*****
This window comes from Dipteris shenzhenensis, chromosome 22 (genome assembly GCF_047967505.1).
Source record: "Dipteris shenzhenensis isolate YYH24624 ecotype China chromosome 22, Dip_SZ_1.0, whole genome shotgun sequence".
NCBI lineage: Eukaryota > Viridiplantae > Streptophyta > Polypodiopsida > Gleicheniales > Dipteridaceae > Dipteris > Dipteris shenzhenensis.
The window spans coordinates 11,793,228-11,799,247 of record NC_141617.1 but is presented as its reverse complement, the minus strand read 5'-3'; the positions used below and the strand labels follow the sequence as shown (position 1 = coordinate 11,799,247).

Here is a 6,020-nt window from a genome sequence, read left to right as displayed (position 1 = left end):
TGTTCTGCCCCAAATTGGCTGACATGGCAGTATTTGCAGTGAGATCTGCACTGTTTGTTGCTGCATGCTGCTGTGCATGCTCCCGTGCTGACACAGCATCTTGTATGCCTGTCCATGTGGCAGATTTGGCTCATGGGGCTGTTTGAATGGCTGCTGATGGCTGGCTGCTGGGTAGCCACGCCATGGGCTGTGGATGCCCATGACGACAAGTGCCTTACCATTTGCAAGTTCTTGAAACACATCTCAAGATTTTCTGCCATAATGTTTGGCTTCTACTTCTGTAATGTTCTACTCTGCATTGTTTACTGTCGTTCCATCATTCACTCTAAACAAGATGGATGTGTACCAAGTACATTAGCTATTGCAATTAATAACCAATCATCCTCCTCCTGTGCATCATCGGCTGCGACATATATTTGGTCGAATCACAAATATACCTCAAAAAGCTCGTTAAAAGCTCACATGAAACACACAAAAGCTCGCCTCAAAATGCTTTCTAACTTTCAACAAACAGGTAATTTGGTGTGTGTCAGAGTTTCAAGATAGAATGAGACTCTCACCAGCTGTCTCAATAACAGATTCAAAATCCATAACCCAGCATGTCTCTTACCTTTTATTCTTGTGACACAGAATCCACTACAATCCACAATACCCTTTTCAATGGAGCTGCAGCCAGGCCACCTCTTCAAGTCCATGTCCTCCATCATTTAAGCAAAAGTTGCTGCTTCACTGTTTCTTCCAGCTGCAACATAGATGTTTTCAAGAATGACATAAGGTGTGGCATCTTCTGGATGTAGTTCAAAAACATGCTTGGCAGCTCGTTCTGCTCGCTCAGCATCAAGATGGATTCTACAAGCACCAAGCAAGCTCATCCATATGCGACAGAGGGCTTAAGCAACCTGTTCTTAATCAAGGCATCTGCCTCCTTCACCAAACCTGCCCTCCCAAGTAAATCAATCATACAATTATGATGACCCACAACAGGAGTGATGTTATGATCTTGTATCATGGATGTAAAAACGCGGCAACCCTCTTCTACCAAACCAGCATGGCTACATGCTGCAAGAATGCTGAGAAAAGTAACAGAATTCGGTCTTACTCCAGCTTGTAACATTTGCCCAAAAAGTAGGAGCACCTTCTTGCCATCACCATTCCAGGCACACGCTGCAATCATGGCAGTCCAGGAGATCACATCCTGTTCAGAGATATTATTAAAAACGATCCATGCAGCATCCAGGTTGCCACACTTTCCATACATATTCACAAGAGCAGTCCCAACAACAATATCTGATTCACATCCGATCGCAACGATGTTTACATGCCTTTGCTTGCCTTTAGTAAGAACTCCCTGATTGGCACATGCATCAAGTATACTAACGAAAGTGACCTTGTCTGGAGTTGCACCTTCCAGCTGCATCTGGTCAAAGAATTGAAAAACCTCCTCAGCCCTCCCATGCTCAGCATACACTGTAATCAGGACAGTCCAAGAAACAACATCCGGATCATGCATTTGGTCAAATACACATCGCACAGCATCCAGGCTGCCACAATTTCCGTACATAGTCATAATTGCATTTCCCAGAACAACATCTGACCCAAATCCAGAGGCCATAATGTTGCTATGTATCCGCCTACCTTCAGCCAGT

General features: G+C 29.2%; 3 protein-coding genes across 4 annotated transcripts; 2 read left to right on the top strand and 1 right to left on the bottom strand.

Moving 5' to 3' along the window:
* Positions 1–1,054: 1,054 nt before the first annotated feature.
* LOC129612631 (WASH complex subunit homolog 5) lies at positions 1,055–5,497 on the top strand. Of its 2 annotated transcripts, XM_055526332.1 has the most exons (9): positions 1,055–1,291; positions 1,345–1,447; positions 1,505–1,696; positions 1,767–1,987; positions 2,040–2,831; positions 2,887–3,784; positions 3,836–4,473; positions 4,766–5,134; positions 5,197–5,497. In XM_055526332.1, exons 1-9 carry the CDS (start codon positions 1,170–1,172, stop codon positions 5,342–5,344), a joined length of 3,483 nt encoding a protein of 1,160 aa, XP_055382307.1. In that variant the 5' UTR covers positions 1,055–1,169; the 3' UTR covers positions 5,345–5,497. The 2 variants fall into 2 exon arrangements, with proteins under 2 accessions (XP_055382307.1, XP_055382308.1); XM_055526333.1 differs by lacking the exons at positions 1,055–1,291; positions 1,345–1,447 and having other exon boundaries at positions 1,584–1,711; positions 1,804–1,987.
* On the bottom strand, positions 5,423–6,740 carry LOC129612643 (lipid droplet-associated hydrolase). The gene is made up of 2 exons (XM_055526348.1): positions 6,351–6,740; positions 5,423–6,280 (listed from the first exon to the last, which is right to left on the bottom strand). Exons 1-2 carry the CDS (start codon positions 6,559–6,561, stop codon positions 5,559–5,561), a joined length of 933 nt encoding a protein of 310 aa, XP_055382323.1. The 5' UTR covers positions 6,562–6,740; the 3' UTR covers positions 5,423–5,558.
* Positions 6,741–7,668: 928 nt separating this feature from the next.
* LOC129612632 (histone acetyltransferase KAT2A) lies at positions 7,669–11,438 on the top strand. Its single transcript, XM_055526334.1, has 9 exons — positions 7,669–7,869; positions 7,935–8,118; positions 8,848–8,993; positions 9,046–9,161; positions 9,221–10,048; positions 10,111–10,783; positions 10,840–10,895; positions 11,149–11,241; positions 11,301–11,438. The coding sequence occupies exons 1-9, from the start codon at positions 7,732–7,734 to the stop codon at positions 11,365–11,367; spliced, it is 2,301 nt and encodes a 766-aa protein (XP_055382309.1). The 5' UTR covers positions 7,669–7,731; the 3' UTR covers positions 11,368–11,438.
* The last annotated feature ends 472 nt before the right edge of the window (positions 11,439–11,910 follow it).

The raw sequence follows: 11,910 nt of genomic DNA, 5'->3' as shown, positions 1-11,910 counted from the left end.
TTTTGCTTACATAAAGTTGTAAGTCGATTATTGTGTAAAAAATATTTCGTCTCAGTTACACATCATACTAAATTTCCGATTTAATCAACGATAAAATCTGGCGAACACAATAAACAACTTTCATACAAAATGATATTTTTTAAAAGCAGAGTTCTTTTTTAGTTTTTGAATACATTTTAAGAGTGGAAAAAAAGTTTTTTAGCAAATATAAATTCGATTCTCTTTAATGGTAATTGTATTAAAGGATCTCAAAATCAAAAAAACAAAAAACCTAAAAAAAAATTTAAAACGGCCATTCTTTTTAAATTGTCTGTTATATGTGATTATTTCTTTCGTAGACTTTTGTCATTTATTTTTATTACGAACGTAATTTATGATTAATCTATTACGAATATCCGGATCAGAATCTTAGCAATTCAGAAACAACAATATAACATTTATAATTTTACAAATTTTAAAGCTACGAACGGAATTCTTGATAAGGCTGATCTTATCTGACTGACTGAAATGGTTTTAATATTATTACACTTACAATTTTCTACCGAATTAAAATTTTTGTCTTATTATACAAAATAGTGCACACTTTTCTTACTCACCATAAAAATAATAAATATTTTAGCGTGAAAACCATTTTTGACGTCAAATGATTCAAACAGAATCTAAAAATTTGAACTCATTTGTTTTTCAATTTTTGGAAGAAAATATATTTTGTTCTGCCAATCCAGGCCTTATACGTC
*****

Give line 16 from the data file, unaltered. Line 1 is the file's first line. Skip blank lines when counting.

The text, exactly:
TTTTGCTTACATAAAGTTGTAAGTCGATTATTGTGTAAAAAATATTTCGTCTCAGTTACACATCATACTAAATTTCCGATTTAATCAACGATAAAATCTGGCGAACACAATAAACAACTTTCATACAAAATGATATTTTTTAAAAGCAGAGTTCTTTTTTAGTTTTTGAATACATTTTAAGAGTGGAAAAAAAGTTTTTTAGCAAATATAAATTCGATTCTCTTTAATGGTAATTGTATTAAAGGATCTCAAAATCAAAAAAACAAAAAACCTAAAAAAAAATTTAAAACGGCCATTCTTTTTAAATTGTCTGTTATATGTGATTATTTCTTTCGTAGACTTTTGTCATTTATTTTTATTACGAACGTAATTTATGATTAATCTATTACGAATATCCGGATCAGAATCTTAGCAATTCAGAAACAACAATATAACATTTATAATTTTACAAATTTTAAAGCTACGAACGGAATTCTTGATAAGGCTGATCTTATCTGACTGACTGAAATGGTTTTAATATTATTACACTTACAATTTTCTACCGAATTAAAATTTTTGTCTTATTATACAAAATAGTGCACACTTTTCTTACTCACCATAAAAATAATAAATATTTTAGCGTGAAAACCATTTTTGACGTCAAATGATTCAAACAGAATCTAAAAATTTGAACTCATTTGTTTTTCAATTTTTGGAAGAAAATATATTTTGTTCTGCCAATCCAGGCCTTATACGTC